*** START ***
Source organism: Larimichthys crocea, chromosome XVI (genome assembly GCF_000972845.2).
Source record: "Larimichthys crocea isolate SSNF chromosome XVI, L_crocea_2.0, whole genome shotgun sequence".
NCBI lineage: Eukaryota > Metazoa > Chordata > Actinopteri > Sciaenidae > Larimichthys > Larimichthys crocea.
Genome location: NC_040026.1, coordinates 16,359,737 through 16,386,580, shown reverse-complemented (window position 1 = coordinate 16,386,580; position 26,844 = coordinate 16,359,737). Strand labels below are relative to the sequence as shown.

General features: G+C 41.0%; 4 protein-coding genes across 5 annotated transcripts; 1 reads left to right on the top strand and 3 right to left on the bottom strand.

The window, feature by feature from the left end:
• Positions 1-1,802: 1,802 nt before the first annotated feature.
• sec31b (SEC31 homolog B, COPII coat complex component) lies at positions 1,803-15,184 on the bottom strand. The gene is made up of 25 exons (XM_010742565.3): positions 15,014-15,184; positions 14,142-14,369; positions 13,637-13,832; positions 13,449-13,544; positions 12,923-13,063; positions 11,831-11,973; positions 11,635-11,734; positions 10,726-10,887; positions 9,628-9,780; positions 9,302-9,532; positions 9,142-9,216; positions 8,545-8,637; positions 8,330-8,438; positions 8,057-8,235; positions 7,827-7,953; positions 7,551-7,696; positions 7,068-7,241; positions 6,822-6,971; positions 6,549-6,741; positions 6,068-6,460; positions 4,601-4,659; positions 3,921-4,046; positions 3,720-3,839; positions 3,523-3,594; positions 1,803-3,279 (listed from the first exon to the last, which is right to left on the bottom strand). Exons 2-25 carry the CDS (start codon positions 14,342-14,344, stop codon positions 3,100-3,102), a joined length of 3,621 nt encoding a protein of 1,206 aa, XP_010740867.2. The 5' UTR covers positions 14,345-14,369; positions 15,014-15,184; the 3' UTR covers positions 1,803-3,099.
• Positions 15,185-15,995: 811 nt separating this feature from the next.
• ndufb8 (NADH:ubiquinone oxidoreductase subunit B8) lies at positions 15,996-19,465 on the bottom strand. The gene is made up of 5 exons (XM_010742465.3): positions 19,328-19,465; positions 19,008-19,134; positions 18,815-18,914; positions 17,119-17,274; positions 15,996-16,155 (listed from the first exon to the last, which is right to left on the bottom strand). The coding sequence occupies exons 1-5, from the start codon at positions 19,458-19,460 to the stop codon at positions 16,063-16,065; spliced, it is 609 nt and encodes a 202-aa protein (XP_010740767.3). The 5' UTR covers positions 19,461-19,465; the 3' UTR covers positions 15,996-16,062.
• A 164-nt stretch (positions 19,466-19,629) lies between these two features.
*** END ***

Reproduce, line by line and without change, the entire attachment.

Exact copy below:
Source organism: Larimichthys crocea, chromosome XVI (genome assembly GCF_000972845.2).
Source record: "Larimichthys crocea isolate SSNF chromosome XVI, L_crocea_2.0, whole genome shotgun sequence".
NCBI lineage: Eukaryota > Metazoa > Chordata > Actinopteri > Sciaenidae > Larimichthys > Larimichthys crocea.
Genome location: NC_040026.1, coordinates 16,359,737 through 16,386,580, shown reverse-complemented (window position 1 = coordinate 16,386,580; position 26,844 = coordinate 16,359,737). Strand labels below are relative to the sequence as shown.

General features: G+C 41.0%; 4 protein-coding genes across 5 annotated transcripts; 1 reads left to right on the top strand and 3 right to left on the bottom strand.

The window, feature by feature from the left end:
• Positions 1-1,802: 1,802 nt before the first annotated feature.
• sec31b (SEC31 homolog B, COPII coat complex component) lies at positions 1,803-15,184 on the bottom strand. The gene is made up of 25 exons (XM_010742565.3): positions 15,014-15,184; positions 14,142-14,369; positions 13,637-13,832; positions 13,449-13,544; positions 12,923-13,063; positions 11,831-11,973; positions 11,635-11,734; positions 10,726-10,887; positions 9,628-9,780; positions 9,302-9,532; positions 9,142-9,216; positions 8,545-8,637; positions 8,330-8,438; positions 8,057-8,235; positions 7,827-7,953; positions 7,551-7,696; positions 7,068-7,241; positions 6,822-6,971; positions 6,549-6,741; positions 6,068-6,460; positions 4,601-4,659; positions 3,921-4,046; positions 3,720-3,839; positions 3,523-3,594; positions 1,803-3,279 (listed from the first exon to the last, which is right to left on the bottom strand). Exons 2-25 carry the CDS (start codon positions 14,342-14,344, stop codon positions 3,100-3,102), a joined length of 3,621 nt encoding a protein of 1,206 aa, XP_010740867.2. The 5' UTR covers positions 14,345-14,369; positions 15,014-15,184; the 3' UTR covers positions 1,803-3,099.
• Positions 15,185-15,995: 811 nt separating this feature from the next.
• ndufb8 (NADH:ubiquinone oxidoreductase subunit B8) lies at positions 15,996-19,465 on the bottom strand. The gene is made up of 5 exons (XM_010742465.3): positions 19,328-19,465; positions 19,008-19,134; positions 18,815-18,914; positions 17,119-17,274; positions 15,996-16,155 (listed from the first exon to the last, which is right to left on the bottom strand). The coding sequence occupies exons 1-5, from the start codon at positions 19,458-19,460 to the stop codon at positions 16,063-16,065; spliced, it is 609 nt and encodes a 202-aa protein (XP_010740767.3). The 5' UTR covers positions 19,461-19,465; the 3' UTR covers positions 15,996-16,062.
• A 164-nt stretch (positions 19,466-19,629) lies between these two features.